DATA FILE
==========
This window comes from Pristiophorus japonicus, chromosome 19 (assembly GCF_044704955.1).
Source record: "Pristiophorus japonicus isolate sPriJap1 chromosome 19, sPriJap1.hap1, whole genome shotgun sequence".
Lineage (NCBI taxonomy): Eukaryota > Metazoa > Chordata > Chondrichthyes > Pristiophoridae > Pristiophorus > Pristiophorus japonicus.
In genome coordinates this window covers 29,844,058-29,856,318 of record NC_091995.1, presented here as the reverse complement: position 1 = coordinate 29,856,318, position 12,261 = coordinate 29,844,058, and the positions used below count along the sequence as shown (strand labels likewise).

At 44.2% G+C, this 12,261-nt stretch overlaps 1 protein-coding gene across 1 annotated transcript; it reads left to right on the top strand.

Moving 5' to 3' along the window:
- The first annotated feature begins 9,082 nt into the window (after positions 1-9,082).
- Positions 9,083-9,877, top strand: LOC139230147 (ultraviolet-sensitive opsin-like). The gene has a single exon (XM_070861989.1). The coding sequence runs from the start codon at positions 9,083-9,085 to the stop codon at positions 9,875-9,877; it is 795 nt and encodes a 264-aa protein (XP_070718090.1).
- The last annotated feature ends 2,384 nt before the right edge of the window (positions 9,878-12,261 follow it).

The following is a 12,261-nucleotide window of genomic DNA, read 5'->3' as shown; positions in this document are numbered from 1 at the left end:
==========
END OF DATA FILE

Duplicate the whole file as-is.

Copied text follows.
This window comes from Pristiophorus japonicus, chromosome 19 (assembly GCF_044704955.1).
Source record: "Pristiophorus japonicus isolate sPriJap1 chromosome 19, sPriJap1.hap1, whole genome shotgun sequence".
Lineage (NCBI taxonomy): Eukaryota > Metazoa > Chordata > Chondrichthyes > Pristiophoridae > Pristiophorus > Pristiophorus japonicus.
In genome coordinates this window covers 29,844,058-29,856,318 of record NC_091995.1, presented here as the reverse complement: position 1 = coordinate 29,856,318, position 12,261 = coordinate 29,844,058, and the positions used below count along the sequence as shown (strand labels likewise).

At 44.2% G+C, this 12,261-nt stretch overlaps 1 protein-coding gene across 1 annotated transcript; it reads left to right on the top strand.

Moving 5' to 3' along the window:
- The first annotated feature begins 9,082 nt into the window (after positions 1-9,082).
- Positions 9,083-9,877, top strand: LOC139230147 (ultraviolet-sensitive opsin-like). The gene has a single exon (XM_070861989.1). The coding sequence runs from the start codon at positions 9,083-9,085 to the stop codon at positions 9,875-9,877; it is 795 nt and encodes a 264-aa protein (XP_070718090.1).
- The last annotated feature ends 2,384 nt before the right edge of the window (positions 9,878-12,261 follow it).

The following is a 12,261-nucleotide window of genomic DNA, read 5'->3' as shown; positions in this document are numbered from 1 at the left end: